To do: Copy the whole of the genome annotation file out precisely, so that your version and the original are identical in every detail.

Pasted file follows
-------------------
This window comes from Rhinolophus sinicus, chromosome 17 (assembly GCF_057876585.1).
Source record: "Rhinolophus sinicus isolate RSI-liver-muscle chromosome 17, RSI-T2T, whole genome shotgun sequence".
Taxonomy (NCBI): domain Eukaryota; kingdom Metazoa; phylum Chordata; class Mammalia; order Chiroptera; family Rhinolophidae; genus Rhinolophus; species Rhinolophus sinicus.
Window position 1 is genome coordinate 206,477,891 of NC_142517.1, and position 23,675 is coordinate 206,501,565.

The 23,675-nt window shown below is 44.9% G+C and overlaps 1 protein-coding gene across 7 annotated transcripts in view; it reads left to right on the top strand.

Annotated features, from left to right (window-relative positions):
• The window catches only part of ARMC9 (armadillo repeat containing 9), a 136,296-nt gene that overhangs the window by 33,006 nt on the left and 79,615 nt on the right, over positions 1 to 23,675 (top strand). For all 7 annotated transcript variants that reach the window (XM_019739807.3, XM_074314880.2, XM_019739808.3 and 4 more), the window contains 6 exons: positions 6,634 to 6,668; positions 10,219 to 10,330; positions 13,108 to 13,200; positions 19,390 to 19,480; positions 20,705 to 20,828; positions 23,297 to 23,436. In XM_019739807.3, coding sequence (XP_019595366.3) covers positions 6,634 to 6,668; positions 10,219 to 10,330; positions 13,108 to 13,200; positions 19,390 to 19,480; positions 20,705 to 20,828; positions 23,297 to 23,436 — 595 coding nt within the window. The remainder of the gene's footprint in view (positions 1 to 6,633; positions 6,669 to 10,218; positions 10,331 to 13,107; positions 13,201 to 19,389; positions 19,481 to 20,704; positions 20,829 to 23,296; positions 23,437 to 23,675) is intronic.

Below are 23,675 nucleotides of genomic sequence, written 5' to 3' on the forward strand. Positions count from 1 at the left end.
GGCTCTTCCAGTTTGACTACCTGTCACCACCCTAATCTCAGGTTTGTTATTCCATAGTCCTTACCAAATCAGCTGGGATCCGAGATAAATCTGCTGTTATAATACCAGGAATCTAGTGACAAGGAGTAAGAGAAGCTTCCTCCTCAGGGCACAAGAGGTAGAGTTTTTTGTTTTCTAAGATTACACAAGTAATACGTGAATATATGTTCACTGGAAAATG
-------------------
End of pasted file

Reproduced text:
This window comes from Rhinolophus sinicus, chromosome 17 (assembly GCF_057876585.1).
Source record: "Rhinolophus sinicus isolate RSI-liver-muscle chromosome 17, RSI-T2T, whole genome shotgun sequence".
Taxonomy (NCBI): domain Eukaryota; kingdom Metazoa; phylum Chordata; class Mammalia; order Chiroptera; family Rhinolophidae; genus Rhinolophus; species Rhinolophus sinicus.
Window position 1 is genome coordinate 206,477,891 of NC_142517.1, and position 23,675 is coordinate 206,501,565.

The 23,675-nt window shown below is 44.9% G+C and overlaps 1 protein-coding gene across 7 annotated transcripts in view; it reads left to right on the top strand.

Annotated features, from left to right (window-relative positions):
• The window catches only part of ARMC9 (armadillo repeat containing 9), a 136,296-nt gene that overhangs the window by 33,006 nt on the left and 79,615 nt on the right, over positions 1 to 23,675 (top strand). For all 7 annotated transcript variants that reach the window (XM_019739807.3, XM_074314880.2, XM_019739808.3 and 4 more), the window contains 6 exons: positions 6,634 to 6,668; positions 10,219 to 10,330; positions 13,108 to 13,200; positions 19,390 to 19,480; positions 20,705 to 20,828; positions 23,297 to 23,436. In XM_019739807.3, coding sequence (XP_019595366.3) covers positions 6,634 to 6,668; positions 10,219 to 10,330; positions 13,108 to 13,200; positions 19,390 to 19,480; positions 20,705 to 20,828; positions 23,297 to 23,436 — 595 coding nt within the window. The remainder of the gene's footprint in view (positions 1 to 6,633; positions 6,669 to 10,218; positions 10,331 to 13,107; positions 13,201 to 19,389; positions 19,481 to 20,704; positions 20,829 to 23,296; positions 23,437 to 23,675) is intronic.

Below are 23,675 nucleotides of genomic sequence, written 5' to 3' on the forward strand. Positions count from 1 at the left end.
GGCTCTTCCAGTTTGACTACCTGTCACCACCCTAATCTCAGGTTTGTTATTCCATAGTCCTTACCAAATCAGCTGGGATCCGAGATAAATCTGCTGTTATAATACCAGGAATCTAGTGACAAGGAGTAAGAGAAGCTTCCTCCTCAGGGCACAAGAGGTAGAGTTTTTTGTTTTCTAAGATTACACAAGTAATACGTGAATATATGTTCACTGGAAAATG